Over packing for Family Trips is a Form of Self-Soothing

Whether it’s a sewing kit or a dozen books or a tea chest, you brought it to feel better about being someplace that has sparked a sense of discomfort.

As of this writing, I see my family twice a year; once in the summer that includes extended family, and once at Christmas that’s just Jermusyks. A different house is rented every time (everyone chipping in as they’re able) and whoever’s closest/arriving by car declares what they’re planning on bringing and or puts out feelers for what everybody else wants.

It’s mostly great because you don’t have to worry too much about whether or not there will be something to eat when you arrive. Because hunger upon arrival seems a Universal Constant, if you ask me. But you probably noticed the word mostly.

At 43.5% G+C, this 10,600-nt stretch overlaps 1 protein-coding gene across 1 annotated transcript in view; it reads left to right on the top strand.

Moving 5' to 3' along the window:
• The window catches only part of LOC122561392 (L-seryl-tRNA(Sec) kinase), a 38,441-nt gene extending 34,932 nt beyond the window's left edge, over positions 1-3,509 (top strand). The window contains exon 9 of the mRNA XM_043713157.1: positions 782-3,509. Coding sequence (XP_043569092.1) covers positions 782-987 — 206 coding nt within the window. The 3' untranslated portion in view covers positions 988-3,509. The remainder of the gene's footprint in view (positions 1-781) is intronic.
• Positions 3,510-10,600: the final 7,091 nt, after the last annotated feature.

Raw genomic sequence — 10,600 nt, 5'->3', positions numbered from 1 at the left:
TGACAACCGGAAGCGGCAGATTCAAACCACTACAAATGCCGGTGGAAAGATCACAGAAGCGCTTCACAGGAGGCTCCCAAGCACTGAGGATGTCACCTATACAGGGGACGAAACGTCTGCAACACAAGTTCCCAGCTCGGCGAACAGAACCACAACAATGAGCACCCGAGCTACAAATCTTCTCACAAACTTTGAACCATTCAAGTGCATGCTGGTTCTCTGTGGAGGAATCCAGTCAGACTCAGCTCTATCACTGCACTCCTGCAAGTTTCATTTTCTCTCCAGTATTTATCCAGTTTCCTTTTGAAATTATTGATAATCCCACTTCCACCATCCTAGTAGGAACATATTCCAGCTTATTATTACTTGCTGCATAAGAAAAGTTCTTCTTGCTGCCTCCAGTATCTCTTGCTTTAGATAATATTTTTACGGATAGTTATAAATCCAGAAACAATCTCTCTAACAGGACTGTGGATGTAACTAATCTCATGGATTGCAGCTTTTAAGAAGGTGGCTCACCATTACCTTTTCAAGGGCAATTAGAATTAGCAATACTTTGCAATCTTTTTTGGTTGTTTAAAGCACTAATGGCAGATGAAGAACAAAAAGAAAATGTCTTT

Between “mostly” and “great” there’s everyone’s particulars. We each have our way of starting the day and ending the day and just getting through the day. Everyone has different viewpoints on things regarding how strictly they adhere to their particulars, and the strictness differs from one particular to the next.

This leads to people making requests for the things they want/need, arriving at the house hangry, and finding that the thing they were looking forward to being there being not the thing that scratches their itch. It can make settling into the house and making the most of the visit difficult because of the need to do something immediately to adjust.

Again, this happens to everyone about various things to varying degrees. But I have OCD, which means I got plenty of examples of which I will only share three. You’re welcome.